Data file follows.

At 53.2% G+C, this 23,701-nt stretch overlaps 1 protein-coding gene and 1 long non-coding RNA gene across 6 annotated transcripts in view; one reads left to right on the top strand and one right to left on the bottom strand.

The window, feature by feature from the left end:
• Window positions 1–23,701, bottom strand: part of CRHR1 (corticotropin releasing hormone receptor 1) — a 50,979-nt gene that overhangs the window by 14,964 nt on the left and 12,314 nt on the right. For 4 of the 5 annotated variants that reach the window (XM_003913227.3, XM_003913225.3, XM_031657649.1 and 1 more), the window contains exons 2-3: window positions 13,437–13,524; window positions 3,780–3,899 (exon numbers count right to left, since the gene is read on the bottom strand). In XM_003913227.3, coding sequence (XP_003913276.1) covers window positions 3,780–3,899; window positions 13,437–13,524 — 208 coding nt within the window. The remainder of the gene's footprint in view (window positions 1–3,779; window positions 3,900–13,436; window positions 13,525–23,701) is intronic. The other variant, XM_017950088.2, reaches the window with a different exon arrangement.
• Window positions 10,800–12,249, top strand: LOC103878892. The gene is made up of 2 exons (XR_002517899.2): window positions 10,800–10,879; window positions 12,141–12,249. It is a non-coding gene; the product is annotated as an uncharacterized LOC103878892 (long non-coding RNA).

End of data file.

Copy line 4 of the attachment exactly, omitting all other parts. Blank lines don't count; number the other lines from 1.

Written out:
• Window positions 10,800–12,249, top strand: LOC103878892. The gene is made up of 2 exons (XR_002517899.2): window positions 10,800–10,879; window positions 12,141–12,249. It is a non-coding gene; the product is annotated as an uncharacterized LOC103878892 (long non-coding RNA).